It’s possible to improve this even further by utilizing a memory spin, which has a much longer longitudinal lifetime. In the correlation spectroscopy experiment we discuss here, the information is stored on the nuclear spin (memory) instead of on the NV electron spin (sensor). As a result, the achievable correlation time is significantly increased. The intrinsic nitrogen nuclear spin of the NV center is a perfect candidate to act as this memory spin. It is strongly coupled to the NV center electron spin, which acts as the sensor, while its coupling to other electron or nuclear spins is negligible. When applying a strong bias magnetic field (3T) aligned along the NV-axis, we can achieve memory lifetimes \(T_1^{mem}\) on the order of several seconds. In this example, we assume that the used NV center incorporates a 15N nuclei with a 1/2-spin and the eigenstates \(|+_n>\) and \(|-_n>\).


Fig. 4. A sequence of NMR with memory spin. It consists of active initialization of the memory spin, encoding, sample manipulation, decoding, and a final readout of the memory spin via single-shot readout.

Fig 4 shows the complete sequence. It consists of five steps: initialization, encoding, sample manipulation, decoding, and readout. The encoding aims to encode the sample-sensor interaction into the spin population of the memory spin. First, the memory spin is brought from its initial state \(|+_n>\) into a superposition state by a \(\pi/2\)-pulse. Next, entanglement between sensor and memory is established for two phase-accumulation windows. The entanglement is created and destroyed by nuclear spin state selective \(\pi\)-pulses performed on the sensor spin. While the sensor and memory spins are entangled, the interaction with the sample spins leads to a phase accumulation on the memory spin superposition state. In between the two phase-accumulation periods, the sample is actively flipped by a resonant \(\pi\)-pulse. The final phase \(\Delta\phi=\phi_2 – \phi_1\), where \(\phi_1\) and \(\phi_2\) are the accumulated phases during the first and second accumulation window respectively, is then mapped into the memory spin population by a final \(\pi/2\)-pulse on the memory spin. The decoding sequence is identical, except for the conditions
of the C\(_n\)NOT\(_e\) gates on the sensor spin.

A good way to improve the readability of experiments written in QUA is to use macros. These are Python functions that can be used to organize QUA code. Let’s first start with the most basic building block:
the C\(_n\)NOT\(_e\) gate on the electron spin. This gate inverts the electron spin only for a specific nuclear spin state. This is achieved by choosing the correct frequency in the hyperfine resolved ODMR spectra of the NV center. In the QUA script below, we define this gate operation in function CnNOTe(). It accepts the nuclear spin state for which the electron spin should be flipped as an integer (-1: \(|-_n>\), +1: \(|+_n>\)). It calculates the corresponding new intermediate frequency according to the given nuclear spin state, by adding or subtracting half of the hyperfine splitting value (hf_splitting ≈ 3 MHz) from the central frequency \(f_0\) of the NV centers hyperfine spectra. We use the built-in QUA function update_frequency() to update the frequency played to the sensor spin. As a result, all following pulses played to this qubit will be at this new frequency. Finally, we play a \(\pi\)-pulse to the sensor spin using the play-command.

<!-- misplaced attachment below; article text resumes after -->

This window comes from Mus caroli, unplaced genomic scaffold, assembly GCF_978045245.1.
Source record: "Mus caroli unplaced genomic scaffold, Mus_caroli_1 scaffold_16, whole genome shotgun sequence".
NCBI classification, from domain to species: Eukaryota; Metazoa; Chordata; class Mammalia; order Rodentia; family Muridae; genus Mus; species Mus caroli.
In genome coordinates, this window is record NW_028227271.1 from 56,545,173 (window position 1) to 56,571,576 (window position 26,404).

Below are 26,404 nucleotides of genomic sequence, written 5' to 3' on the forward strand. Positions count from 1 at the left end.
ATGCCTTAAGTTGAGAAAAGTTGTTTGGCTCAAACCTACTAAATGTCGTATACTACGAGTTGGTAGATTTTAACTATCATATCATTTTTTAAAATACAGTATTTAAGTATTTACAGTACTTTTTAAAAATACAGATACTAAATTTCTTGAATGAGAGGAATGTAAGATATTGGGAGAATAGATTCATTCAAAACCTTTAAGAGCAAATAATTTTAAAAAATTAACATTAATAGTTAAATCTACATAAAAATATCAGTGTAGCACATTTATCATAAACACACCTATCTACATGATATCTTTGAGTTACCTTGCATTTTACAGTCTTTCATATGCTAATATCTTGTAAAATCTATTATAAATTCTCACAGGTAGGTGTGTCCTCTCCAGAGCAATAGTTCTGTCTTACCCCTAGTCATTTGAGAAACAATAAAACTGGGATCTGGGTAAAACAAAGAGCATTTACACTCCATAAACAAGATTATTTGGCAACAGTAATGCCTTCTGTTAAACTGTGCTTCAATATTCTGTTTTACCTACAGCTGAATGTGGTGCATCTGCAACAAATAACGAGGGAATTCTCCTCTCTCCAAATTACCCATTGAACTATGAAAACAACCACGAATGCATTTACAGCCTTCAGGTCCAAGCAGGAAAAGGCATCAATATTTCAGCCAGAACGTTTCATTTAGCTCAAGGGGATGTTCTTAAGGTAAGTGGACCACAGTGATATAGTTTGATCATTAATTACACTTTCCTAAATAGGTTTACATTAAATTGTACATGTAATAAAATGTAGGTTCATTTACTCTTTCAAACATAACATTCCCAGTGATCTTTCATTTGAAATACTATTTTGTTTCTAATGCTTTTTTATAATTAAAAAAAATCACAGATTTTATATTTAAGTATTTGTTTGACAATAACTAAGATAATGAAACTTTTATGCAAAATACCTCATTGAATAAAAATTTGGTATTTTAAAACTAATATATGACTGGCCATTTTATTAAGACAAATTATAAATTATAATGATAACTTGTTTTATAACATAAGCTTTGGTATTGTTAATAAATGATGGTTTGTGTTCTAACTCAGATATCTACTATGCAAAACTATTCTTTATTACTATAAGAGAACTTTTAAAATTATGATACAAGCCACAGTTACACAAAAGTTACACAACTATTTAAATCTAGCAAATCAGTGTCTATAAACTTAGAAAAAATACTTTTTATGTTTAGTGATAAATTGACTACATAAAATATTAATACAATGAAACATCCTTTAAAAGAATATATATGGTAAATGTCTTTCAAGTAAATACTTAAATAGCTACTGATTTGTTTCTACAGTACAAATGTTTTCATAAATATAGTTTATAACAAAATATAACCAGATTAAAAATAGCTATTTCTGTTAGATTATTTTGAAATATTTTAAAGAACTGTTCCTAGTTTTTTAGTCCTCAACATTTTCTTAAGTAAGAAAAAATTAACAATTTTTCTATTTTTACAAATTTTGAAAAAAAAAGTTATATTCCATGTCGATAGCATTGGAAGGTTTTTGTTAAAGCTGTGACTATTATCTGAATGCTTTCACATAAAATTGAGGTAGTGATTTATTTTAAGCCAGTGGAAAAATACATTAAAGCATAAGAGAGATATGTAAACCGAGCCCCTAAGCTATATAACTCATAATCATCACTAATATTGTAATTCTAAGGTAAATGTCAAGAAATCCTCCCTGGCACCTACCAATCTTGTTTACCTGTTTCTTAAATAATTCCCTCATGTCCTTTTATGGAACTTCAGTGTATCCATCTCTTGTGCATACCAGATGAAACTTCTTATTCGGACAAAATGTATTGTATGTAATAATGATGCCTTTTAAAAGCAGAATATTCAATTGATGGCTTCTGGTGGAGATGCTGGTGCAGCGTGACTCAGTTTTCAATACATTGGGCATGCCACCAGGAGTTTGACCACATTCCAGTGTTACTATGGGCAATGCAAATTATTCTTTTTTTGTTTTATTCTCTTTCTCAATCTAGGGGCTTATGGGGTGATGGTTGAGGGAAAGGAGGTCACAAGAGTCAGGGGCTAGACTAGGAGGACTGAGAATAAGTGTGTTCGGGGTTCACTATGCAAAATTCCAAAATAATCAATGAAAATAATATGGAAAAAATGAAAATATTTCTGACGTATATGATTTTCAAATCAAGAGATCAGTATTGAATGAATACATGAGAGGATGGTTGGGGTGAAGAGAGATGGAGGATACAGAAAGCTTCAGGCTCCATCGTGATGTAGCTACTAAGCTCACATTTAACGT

from qm.qua import *
from qm.QuantumMachinesManager import QuantumMachinesManager

all_elements = ['sensor', 'sample', 'memory']
N_avg = 1e6
N_SSR = 5000
f0 = 100e6
hf_splitting = 3.0e6
threshold_readout = 200
t_e = 2000
tau_vec = [int(i) for i in np.arange(1e3, 1e6, 10e3)]


with program() as prog:
    """
    Main script
    """
    n = declare(int)
    tau = declare(int)
    result_vec = declare(int, size=len(tau_vec))
    c = declare(int)

    with for_(n, 0, n < N_avg, n + 1):
        assign(c, 0)
        with for_each_(tau, tau_vec):
            init_memory(1)
            encode(t_e)
            align(*all_elements)
            play('pi_2', 'sample')
            wait(tau, 'sample')
            play('pi_2', 'sample')
            align(*all_elements)
            play('laser', 'sensor')
            decode(t_e)
            SSR(N_SSR, result_vec[c])
            assign(c, c + 1)

    with for_(n, 0, result_vec.length(), n + 1):
        save(result_vec[n], 'result')


def init_memory(target_state):
    """
    Initialize the memory into the target_state (element of [-1, 1])
    """
    state = declare(int)
    SSR(N_SSR, state)
    with while_(state == ~target_state):
        play('pi_x', 'memory')
        SSR(N_SSR, state)


def SSR(N, result):
    """
    Determine the state of the nuclear spin
    """
    i = declare(int)
    res_length = declare(int, value=10)
    res_vec = declare(int, size=10)
    ssr_count = declare(int)
    assign(n, 0)

    assign(ssr_count, 0)
    with for_(i, 0, i < N, i + 1):
        wait(100, 'sensor')
        update_frequency('sensor', f0 - hf_splitting / 2)
        play('pi_x', 'sensor')
        measure('readout', 'sensor', None,
                time_tagging.raw(res_vec, 300, targetLen=res_length))
        assign(ssr_count, ssr_count - res_length)
        wait(100, 'sensor')
        update_frequency('sensor', f0 + hf_splitting / 2)
        play('pi_x', 'sensor')
        measure('readout', 'sensor', None,